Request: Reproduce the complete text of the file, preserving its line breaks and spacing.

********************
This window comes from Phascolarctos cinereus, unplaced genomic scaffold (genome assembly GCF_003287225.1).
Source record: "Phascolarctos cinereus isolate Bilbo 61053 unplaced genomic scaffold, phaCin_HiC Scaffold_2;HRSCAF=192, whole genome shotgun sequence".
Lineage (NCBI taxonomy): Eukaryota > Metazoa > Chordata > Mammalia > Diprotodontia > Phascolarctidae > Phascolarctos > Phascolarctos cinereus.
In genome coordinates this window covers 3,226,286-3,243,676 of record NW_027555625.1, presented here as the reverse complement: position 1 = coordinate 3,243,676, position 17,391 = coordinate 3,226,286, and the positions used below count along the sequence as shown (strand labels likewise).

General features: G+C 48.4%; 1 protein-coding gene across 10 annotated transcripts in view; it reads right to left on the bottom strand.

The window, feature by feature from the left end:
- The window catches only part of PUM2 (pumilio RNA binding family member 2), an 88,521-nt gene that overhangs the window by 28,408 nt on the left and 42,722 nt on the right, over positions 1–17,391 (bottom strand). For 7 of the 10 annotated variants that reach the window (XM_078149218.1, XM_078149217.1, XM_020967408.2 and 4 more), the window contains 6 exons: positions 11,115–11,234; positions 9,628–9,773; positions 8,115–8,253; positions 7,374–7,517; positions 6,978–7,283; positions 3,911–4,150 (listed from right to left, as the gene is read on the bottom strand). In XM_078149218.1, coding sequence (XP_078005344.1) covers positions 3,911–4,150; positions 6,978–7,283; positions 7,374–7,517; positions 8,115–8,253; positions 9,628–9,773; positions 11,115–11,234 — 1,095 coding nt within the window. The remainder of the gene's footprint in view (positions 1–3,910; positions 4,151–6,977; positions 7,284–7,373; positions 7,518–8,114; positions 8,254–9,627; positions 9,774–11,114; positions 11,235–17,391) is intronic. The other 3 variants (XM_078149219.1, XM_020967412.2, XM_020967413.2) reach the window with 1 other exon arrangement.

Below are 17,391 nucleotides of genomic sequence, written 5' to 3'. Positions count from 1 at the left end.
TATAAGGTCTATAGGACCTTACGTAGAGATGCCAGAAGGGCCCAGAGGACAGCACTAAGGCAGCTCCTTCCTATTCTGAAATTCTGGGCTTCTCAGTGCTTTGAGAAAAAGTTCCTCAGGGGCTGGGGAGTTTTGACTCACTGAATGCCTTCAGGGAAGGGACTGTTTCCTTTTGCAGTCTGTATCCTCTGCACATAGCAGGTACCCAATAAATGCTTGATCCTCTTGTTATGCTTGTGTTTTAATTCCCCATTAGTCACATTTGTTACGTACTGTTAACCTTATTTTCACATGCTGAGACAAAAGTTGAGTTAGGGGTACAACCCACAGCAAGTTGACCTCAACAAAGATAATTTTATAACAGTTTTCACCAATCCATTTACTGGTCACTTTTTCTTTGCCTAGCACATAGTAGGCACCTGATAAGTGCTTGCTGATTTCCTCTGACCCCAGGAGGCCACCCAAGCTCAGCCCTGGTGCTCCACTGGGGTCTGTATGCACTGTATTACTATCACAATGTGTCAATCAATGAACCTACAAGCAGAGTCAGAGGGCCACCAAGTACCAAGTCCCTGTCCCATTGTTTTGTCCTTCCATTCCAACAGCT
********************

This window comes from Phascolarctos cinereus, unplaced genomic scaffold (genome assembly GCF_003287225.1).
Source record: "Phascolarctos cinereus isolate Bilbo 61053 unplaced genomic scaffold, phaCin_HiC Scaffold_2;HRSCAF=192, whole genome shotgun sequence".
Lineage (NCBI taxonomy): Eukaryota > Metazoa > Chordata > Mammalia > Diprotodontia > Phascolarctidae > Phascolarctos > Phascolarctos cinereus.
In genome coordinates this window covers 3,226,286-3,243,676 of record NW_027555625.1, presented here as the reverse complement: position 1 = coordinate 3,243,676, position 17,391 = coordinate 3,226,286, and the positions used below count along the sequence as shown (strand labels likewise).

General features: G+C 48.4%; 1 protein-coding gene across 10 annotated transcripts in view; it reads right to left on the bottom strand.

The window, feature by feature from the left end:
- The window catches only part of PUM2 (pumilio RNA binding family member 2), an 88,521-nt gene that overhangs the window by 28,408 nt on the left and 42,722 nt on the right, over positions 1–17,391 (bottom strand). For 7 of the 10 annotated variants that reach the window (XM_078149218.1, XM_078149217.1, XM_020967408.2 and 4 more), the window contains 6 exons: positions 11,115–11,234; positions 9,628–9,773; positions 8,115–8,253; positions 7,374–7,517; positions 6,978–7,283; positions 3,911–4,150 (listed from right to left, as the gene is read on the bottom strand). In XM_078149218.1, coding sequence (XP_078005344.1) covers positions 3,911–4,150; positions 6,978–7,283; positions 7,374–7,517; positions 8,115–8,253; positions 9,628–9,773; positions 11,115–11,234 — 1,095 coding nt within the window. The remainder of the gene's footprint in view (positions 1–3,910; positions 4,151–6,977; positions 7,284–7,373; positions 7,518–8,114; positions 8,254–9,627; positions 9,774–11,114; positions 11,235–17,391) is intronic. The other 3 variants (XM_078149219.1, XM_020967412.2, XM_020967413.2) reach the window with 1 other exon arrangement.

Below are 17,391 nucleotides of genomic sequence, written 5' to 3'. Positions count from 1 at the left end.
TATAAGGTCTATAGGACCTTACGTAGAGATGCCAGAAGGGCCCAGAGGACAGCACTAAGGCAGCTCCTTCCTATTCTGAAATTCTGGGCTTCTCAGTGCTTTGAGAAAAAGTTCCTCAGGGGCTGGGGAGTTTTGACTCACTGAATGCCTTCAGGGAAGGGACTGTTTCCTTTTGCAGTCTGTATCCTCTGCACATAGCAGGTACCCAATAAATGCTTGATCCTCTTGTTATGCTTGTGTTTTAATTCCCCATTAGTCACATTTGTTACGTACTGTTAACCTTATTTTCACATGCTGAGACAAAAGTTGAGTTAGGGGTACAACCCACAGCAAGTTGACCTCAACAAAGATAATTTTATAACAGTTTTCACCAATCCATTTACTGGTCACTTTTTCTTTGCCTAGCACATAGTAGGCACCTGATAAGTGCTTGCTGATTTCCTCTGACCCCAGGAGGCCACCCAAGCTCAGCCCTGGTGCTCCACTGGGGTCTGTATGCACTGTATTACTATCACAATGTGTCAATCAATGAACCTACAAGCAGAGTCAGAGGGCCACCAAGTACCAAGTCCCTGTCCCATTGTTTTGTCCTTCCATTCCAACAGCT